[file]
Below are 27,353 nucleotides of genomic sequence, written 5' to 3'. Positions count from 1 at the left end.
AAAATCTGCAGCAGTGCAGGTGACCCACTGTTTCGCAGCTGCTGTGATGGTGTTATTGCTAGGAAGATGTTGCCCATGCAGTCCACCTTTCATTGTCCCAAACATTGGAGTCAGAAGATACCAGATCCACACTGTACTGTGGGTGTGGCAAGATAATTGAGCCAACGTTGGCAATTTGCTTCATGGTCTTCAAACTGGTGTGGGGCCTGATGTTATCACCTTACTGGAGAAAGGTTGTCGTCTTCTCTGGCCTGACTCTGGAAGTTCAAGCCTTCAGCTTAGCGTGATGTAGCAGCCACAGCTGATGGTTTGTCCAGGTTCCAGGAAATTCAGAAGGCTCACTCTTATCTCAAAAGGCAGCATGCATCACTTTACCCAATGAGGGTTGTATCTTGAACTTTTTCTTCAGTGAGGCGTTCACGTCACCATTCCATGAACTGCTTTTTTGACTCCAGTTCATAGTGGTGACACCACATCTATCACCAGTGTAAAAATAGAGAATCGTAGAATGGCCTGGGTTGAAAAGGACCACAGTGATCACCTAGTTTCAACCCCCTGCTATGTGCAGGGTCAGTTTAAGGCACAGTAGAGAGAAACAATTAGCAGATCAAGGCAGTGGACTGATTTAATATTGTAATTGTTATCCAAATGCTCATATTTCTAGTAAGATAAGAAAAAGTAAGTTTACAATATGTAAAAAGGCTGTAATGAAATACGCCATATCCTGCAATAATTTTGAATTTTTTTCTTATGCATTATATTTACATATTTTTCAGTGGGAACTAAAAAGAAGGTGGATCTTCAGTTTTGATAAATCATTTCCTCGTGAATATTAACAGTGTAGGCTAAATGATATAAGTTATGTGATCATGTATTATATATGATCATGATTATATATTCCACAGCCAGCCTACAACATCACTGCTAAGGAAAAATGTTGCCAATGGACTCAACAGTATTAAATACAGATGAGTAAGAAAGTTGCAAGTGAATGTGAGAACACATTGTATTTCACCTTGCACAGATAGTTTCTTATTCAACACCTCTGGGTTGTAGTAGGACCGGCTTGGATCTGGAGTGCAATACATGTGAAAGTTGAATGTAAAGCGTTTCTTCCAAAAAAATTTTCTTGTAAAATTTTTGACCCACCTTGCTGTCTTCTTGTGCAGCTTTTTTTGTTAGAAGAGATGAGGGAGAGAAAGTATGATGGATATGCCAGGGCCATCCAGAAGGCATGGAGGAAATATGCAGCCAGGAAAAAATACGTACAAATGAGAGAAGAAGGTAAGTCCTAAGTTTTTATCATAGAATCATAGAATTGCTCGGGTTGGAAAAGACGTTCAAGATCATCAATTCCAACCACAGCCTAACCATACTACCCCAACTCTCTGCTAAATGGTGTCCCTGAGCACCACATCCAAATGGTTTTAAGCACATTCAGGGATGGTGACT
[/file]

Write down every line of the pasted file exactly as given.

Below are 27,353 nucleotides of genomic sequence, written 5' to 3'. Positions count from 1 at the left end.
AAAATCTGCAGCAGTGCAGGTGACCCACTGTTTCGCAGCTGCTGTGATGGTGTTATTGCTAGGAAGATGTTGCCCATGCAGTCCACCTTTCATTGTCCCAAACATTGGAGTCAGAAGATACCAGATCCACACTGTACTGTGGGTGTGGCAAGATAATTGAGCCAACGTTGGCAATTTGCTTCATGGTCTTCAAACTGGTGTGGGGCCTGATGTTATCACCTTACTGGAGAAAGGTTGTCGTCTTCTCTGGCCTGACTCTGGAAGTTCAAGCCTTCAGCTTAGCGTGATGTAGCAGCCACAGCTGATGGTTTGTCCAGGTTCCAGGAAATTCAGAAGGCTCACTCTTATCTCAAAAGGCAGCATGCATCACTTTACCCAATGAGGGTTGTATCTTGAACTTTTTCTTCAGTGAGGCGTTCACGTCACCATTCCATGAACTGCTTTTTTGACTCCAGTTCATAGTGGTGACACCACATCTATCACCAGTGTAAAAATAGAGAATCGTAGAATGGCCTGGGTTGAAAAGGACCACAGTGATCACCTAGTTTCAACCCCCTGCTATGTGCAGGGTCAGTTTAAGGCACAGTAGAGAGAAACAATTAGCAGATCAAGGCAGTGGACTGATTTAATATTGTAATTGTTATCCAAATGCTCATATTTCTAGTAAGATAAGAAAAAGTAAGTTTACAATATGTAAAAAGGCTGTAATGAAATACGCCATATCCTGCAATAATTTTGAATTTTTTTCTTATGCATTATATTTACATATTTTTCAGTGGGAACTAAAAAGAAGGTGGATCTTCAGTTTTGATAAATCATTTCCTCGTGAATATTAACAGTGTAGGCTAAATGATATAAGTTATGTGATCATGTATTATATATGATCATGATTATATATTCCACAGCCAGCCTACAACATCACTGCTAAGGAAAAATGTTGCCAATGGACTCAACAGTATTAAATACAGATGAGTAAGAAAGTTGCAAGTGAATGTGAGAACACATTGTATTTCACCTTGCACAGATAGTTTCTTATTCAACACCTCTGGGTTGTAGTAGGACCGGCTTGGATCTGGAGTGCAATACATGTGAAAGTTGAATGTAAAGCGTTTCTTCCAAAAAAATTTTCTTGTAAAATTTTTGACCCACCTTGCTGTCTTCTTGTGCAGCTTTTTTTGTTAGAAGAGATGAGGGAGAGAAAGTATGATGGATATGCCAGGGCCATCCAGAAGGCATGGAGGAAATATGCAGCCAGGAAAAAATACGTACAAATGAGAGAAGAAGGTAAGTCCTAAGTTTTTATCATAGAATCATAGAATTGCTCGGGTTGGAAAAGACGTTCAAGATCATCAATTCCAACCACAGCCTAACCATACTACCCCAACTCTCTGCTAAATGGTGTCCCTGAGCACCACATCCAAATGGTTTTAAGCACATTCAGGGATGGTGACT